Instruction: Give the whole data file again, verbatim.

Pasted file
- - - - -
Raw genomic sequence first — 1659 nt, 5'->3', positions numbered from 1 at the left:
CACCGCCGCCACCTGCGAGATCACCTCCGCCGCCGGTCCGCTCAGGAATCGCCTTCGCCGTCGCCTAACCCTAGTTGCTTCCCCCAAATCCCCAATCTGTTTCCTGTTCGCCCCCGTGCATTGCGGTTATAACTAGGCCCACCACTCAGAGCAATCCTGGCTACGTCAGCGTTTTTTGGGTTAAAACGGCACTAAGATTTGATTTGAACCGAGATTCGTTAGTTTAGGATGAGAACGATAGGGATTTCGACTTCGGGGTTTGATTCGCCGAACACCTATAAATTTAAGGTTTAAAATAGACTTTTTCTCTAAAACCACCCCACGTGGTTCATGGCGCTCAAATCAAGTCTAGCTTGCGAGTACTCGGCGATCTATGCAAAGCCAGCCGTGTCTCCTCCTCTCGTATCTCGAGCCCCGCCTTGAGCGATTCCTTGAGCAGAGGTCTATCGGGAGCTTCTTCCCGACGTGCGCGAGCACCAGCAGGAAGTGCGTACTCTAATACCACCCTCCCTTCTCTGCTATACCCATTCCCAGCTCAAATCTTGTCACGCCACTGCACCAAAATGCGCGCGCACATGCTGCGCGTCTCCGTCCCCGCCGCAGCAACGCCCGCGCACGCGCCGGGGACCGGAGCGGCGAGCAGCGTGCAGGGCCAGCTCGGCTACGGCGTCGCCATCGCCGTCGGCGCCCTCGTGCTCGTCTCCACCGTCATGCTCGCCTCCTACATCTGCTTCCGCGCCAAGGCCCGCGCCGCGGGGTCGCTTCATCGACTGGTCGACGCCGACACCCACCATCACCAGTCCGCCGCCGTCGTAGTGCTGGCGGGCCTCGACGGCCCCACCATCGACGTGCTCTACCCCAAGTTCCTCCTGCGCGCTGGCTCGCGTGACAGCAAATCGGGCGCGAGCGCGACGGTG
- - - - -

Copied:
Raw genomic sequence first — 1659 nt, 5'->3', positions numbered from 1 at the left:
CACCGCCGCCACCTGCGAGATCACCTCCGCCGCCGGTCCGCTCAGGAATCGCCTTCGCCGTCGCCTAACCCTAGTTGCTTCCCCCAAATCCCCAATCTGTTTCCTGTTCGCCCCCGTGCATTGCGGTTATAACTAGGCCCACCACTCAGAGCAATCCTGGCTACGTCAGCGTTTTTTGGGTTAAAACGGCACTAAGATTTGATTTGAACCGAGATTCGTTAGTTTAGGATGAGAACGATAGGGATTTCGACTTCGGGGTTTGATTCGCCGAACACCTATAAATTTAAGGTTTAAAATAGACTTTTTCTCTAAAACCACCCCACGTGGTTCATGGCGCTCAAATCAAGTCTAGCTTGCGAGTACTCGGCGATCTATGCAAAGCCAGCCGTGTCTCCTCCTCTCGTATCTCGAGCCCCGCCTTGAGCGATTCCTTGAGCAGAGGTCTATCGGGAGCTTCTTCCCGACGTGCGCGAGCACCAGCAGGAAGTGCGTACTCTAATACCACCCTCCCTTCTCTGCTATACCCATTCCCAGCTCAAATCTTGTCACGCCACTGCACCAAAATGCGCGCGCACATGCTGCGCGTCTCCGTCCCCGCCGCAGCAACGCCCGCGCACGCGCCGGGGACCGGAGCGGCGAGCAGCGTGCAGGGCCAGCTCGGCTACGGCGTCGCCATCGCCGTCGGCGCCCTCGTGCTCGTCTCCACCGTCATGCTCGCCTCCTACATCTGCTTCCGCGCCAAGGCCCGCGCCGCGGGGTCGCTTCATCGACTGGTCGACGCCGACACCCACCATCACCAGTCCGCCGCCGTCGTAGTGCTGGCGGGCCTCGACGGCCCCACCATCGACGTGCTCTACCCCAAGTTCCTCCTGCGCGCTGGCTCGCGTGACAGCAAATCGGGCGCGAGCGCGACGGTG